The poll, which surveyed 1,507 adults from March 30 to April 3, put Obama's overall approval rating at 47 percent with 45 percent disapproving. The survey had a margin of error of plus or minus 3.5 percentage points.
Obama's best group in the white electorate remains well-educated women, who tend toward more liberal positions on social issues as well as greater receptivity to government activism. In the new poll, 56 percent of college-educated white women said they approved of Obama's performance. That's a slight improvement from the 52 percent of such women who voted for him in 2008, according to the Edison Research exit poll. It's also a big improvement from the 43 percent of college-plus white women who backed Democratic House candidates in 2010. (Well-educated white women provided substantially more support for Democrats in some key 2010 Senate races, including contests in Colorado, California and Wisconsin.)
The rest of the white electorate remains deeply cool to Obama, the Pew survey found. Just 38 percent of college-educated white men said they approve of the president. That's down from the 42 percent of the vote he won from those men in 2008, and only a slight improvement from the miniscule 35 percent House Democrats won with them in 2010.
Obama's approval rating in the Pew survey stood at just 34 percent among white women without a college education-the so-called waitress moms. Democrats have often had high hopes for capturing those economically-strained, culturally-conservative women, but the new result only underscores their consistent Republican tilt: Obama won just 41 percent of them in 2008, and House Democrats just 34 percent of them in 2010.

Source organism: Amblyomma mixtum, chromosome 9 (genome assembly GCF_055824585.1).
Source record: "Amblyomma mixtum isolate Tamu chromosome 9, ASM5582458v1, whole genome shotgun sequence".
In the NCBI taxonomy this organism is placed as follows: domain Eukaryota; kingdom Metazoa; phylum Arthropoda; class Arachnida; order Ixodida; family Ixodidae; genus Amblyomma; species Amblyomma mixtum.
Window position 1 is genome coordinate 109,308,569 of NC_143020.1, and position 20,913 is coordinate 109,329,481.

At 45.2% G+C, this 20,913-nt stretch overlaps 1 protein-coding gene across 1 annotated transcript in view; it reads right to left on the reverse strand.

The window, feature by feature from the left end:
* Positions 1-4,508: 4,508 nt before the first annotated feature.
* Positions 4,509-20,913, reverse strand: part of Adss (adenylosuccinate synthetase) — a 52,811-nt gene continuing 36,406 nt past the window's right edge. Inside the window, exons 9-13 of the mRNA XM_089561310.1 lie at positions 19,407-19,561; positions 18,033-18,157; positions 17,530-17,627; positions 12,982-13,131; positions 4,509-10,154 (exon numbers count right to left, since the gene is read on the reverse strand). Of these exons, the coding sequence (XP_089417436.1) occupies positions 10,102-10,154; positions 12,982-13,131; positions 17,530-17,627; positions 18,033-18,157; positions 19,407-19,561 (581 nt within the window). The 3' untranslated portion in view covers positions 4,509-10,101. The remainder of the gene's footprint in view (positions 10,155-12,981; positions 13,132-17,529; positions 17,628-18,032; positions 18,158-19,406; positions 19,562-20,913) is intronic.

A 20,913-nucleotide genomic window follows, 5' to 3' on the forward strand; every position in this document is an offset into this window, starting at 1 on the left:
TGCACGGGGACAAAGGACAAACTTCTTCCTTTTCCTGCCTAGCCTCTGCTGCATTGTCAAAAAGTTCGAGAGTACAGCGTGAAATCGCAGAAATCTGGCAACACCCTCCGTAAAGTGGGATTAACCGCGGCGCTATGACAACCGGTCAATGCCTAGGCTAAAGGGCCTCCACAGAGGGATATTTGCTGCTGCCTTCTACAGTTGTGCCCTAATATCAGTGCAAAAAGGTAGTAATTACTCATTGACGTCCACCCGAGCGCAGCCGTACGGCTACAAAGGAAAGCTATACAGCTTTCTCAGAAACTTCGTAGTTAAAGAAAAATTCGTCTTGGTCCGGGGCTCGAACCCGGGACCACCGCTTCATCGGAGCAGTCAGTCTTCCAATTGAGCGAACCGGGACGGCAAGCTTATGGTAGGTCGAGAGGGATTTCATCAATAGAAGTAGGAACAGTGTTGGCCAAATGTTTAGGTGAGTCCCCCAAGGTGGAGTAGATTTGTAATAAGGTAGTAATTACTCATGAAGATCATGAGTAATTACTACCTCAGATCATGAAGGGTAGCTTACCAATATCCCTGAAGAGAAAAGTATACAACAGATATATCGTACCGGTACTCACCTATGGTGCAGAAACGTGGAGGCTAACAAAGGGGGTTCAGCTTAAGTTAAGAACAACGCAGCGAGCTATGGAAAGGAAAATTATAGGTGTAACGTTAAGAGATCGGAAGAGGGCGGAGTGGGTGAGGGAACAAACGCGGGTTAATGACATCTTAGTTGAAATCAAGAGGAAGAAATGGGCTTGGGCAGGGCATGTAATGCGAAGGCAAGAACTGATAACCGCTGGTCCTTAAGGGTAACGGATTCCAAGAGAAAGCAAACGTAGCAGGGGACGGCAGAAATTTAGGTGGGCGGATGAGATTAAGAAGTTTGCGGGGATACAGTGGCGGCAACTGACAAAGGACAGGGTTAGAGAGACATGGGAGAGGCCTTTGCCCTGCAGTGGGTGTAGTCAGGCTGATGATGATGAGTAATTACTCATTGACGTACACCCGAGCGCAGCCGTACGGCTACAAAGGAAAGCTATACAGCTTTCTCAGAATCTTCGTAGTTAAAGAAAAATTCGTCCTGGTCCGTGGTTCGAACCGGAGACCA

The toughest group for Obama remains white men without a college-education-the blue-collar workers who constituted the foundation of the Democratic electoral coalition from 1932 to 1968. Just 35 percent of them said they approve of his performance in the Pew poll. That's below even the 39 percent of them Obama carried in 2008, though slightly above the Democrats' microscopic 32 percent showing with them in 2010, according to the exit poll. All of these results suggest that the gap between Obama's support among college-educated white women and non-college white men-which stood at a formidable 13 percentage points in 2008-might easily widen even further in 2012.
Looking at the white electorate by age shows fewer fissures -- but one bright red flag for the president. In the Pew survey, Obama's approval rating among white seniors stands at just 38 percent; he draws just 35 percent approval from those aged 50-64 and 40 percent from those 30-49. Generally, that's slightly, but not markedly, below his support from those groups in 2008.
Perhaps the most ominous trend for Obama in the Pew survey is that just 41 percent of whites under 30 said they approved of his performance; in 2008, he won 54 percent of those younger whites. In the 2010 exit poll, Democrats' support among those whites sagged to 45 percent, but even that remained much higher than their backing among older whites.
Almost as troubling for Obama is his showing among Hispanics in the poll. Just 54 percent of Hispanics in the Pew survey said they approved of his performance, a finding that echoes the results in recent Gallup polls. Given Obama's persistent difficulties in the white community, he can't afford much softening among Hispanics, who gave him two-thirds of their votes last time and represent a steadily growing share of the population in key swing states from Nevada and Colorado to North Carolina and Virginia, and even Iowa and New Hampshire.
It's unclear, though, if any Republican will emerge from the GOP nominating process positioned to benefit from that cooling-or whether, as some conservative Hispanic activists fear, pressure from the conservative primary electorate will tug them toward such uncompromising positions on immigration that they alienate Latino voters otherwise open to a change.
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